loadParallaxImage('planets.jpg', repeat: ImageRepeat.repeatY, alignment: Alignment.bottomLeft, fill: LayerFill.none),
loadParallaxImage('dust.jpg', repeat: ImageRepeat.repeatX, alignment: Alignment.topRight, fill: LayerFill.height),
];
final layers = images.map((image) => ParallaxLayer(await image, velocityMultiplier: images.indexOf(image) * 2.0));
final parallaxComponent = ParallaxComponent.fromParallax(
Parallax(
await Future.wait(layers),
baseVelocity: Vector2(50, 0),
),
);

• The stars image in this example will be repeatedly drawn in both axis, align in the center and be scaled to fill the screen width.

• The planets image will be repeated in Y-axis, aligned to the bottom left of the screen and not be scaled.

• The dust image will be repeated in X-axis, aligned to the top right and scaled to fill the screen height.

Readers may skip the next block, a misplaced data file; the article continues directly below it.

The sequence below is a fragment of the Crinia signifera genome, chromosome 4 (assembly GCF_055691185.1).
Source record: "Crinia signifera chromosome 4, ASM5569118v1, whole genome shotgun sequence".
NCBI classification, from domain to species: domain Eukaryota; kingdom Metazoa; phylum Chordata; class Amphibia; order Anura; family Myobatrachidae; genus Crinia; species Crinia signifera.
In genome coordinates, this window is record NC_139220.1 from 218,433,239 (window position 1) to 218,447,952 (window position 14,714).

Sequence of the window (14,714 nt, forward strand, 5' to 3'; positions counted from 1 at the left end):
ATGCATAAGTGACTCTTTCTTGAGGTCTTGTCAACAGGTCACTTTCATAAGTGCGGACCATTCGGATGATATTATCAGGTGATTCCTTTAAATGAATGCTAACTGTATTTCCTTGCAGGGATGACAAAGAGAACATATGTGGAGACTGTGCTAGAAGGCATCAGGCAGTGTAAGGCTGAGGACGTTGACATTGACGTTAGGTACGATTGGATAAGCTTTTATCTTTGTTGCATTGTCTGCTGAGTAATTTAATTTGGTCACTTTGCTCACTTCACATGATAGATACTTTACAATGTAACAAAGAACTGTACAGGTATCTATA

Once you are done setting up your ParallaxComponent, add it to the game like with any other component (game.add(parallaxComponent). Also, don’t forget to add you images to the pubspec.yaml file as assets or they wont be found.

The Parallax file contains an extension of the game which adds loadParallax, loadParallaxLayer , loadParallaxImage and loadParallaxAnimation so that it automatically uses your game’s image cache instead of the global one. The same goes for the ParallaxComponent file, but that provides loadParallaxComponent.

If you want a fullscreen ParallaxComponent simply omit the size argument and it will take the size of the game, it will also resize to fullscreen when the game changes size or orientation.

Flame provides two kinds of ParallaxRenderer: ParallaxImage and ParallaxAnimation, ParallaxImage is a static image renderer and ParallaxAnimation is, as it’s name implies, an animation and frame based renderer. It is also possible to create custom renderers by extending the ParallaxRenderer class.

Three example implementations can be found in the examples directory.

## ShapeComponents¶

A ShapeComponent is the base class for representing a scalable geometrical shape. The shapes have different ways of defining how they look, but they all have a size and angle that can be modified and the shape definition will scale or rotate the shape accordingly.